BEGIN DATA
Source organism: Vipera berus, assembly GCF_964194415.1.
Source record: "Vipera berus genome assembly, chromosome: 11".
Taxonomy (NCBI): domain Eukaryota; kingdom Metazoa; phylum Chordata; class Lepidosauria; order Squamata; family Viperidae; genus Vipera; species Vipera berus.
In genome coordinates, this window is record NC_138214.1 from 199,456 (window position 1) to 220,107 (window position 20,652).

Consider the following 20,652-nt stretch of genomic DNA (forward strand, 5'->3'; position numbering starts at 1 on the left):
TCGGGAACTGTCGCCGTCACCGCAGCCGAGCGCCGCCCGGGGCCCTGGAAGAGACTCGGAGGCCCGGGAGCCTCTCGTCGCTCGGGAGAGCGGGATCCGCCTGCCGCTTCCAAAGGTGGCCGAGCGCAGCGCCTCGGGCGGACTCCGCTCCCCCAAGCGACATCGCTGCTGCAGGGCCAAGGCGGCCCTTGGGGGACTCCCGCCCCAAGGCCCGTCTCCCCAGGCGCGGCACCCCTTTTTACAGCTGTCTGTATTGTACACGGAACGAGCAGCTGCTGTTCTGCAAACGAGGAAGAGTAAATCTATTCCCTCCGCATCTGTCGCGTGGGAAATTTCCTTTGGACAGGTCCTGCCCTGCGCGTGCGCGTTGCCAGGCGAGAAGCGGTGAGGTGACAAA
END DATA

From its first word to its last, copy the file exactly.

Source organism: Vipera berus, assembly GCF_964194415.1.
Source record: "Vipera berus genome assembly, chromosome: 11".
Taxonomy (NCBI): domain Eukaryota; kingdom Metazoa; phylum Chordata; class Lepidosauria; order Squamata; family Viperidae; genus Vipera; species Vipera berus.
In genome coordinates, this window is record NC_138214.1 from 199,456 (window position 1) to 220,107 (window position 20,652).

Consider the following 20,652-nt stretch of genomic DNA (forward strand, 5'->3'; position numbering starts at 1 on the left):
TCGGGAACTGTCGCCGTCACCGCAGCCGAGCGCCGCCCGGGGCCCTGGAAGAGACTCGGAGGCCCGGGAGCCTCTCGTCGCTCGGGAGAGCGGGATCCGCCTGCCGCTTCCAAAGGTGGCCGAGCGCAGCGCCTCGGGCGGACTCCGCTCCCCCAAGCGACATCGCTGCTGCAGGGCCAAGGCGGCCCTTGGGGGACTCCCGCCCCAAGGCCCGTCTCCCCAGGCGCGGCACCCCTTTTTACAGCTGTCTGTATTGTACACGGAACGAGCAGCTGCTGTTCTGCAAACGAGGAAGAGTAAATCTATTCCCTCCGCATCTGTCGCGTGGGAAATTTCCTTTGGACAGGTCCTGCCCTGCGCGTGCGCGTTGCCAGGCGAGAAGCGGTGAGGTGACAAA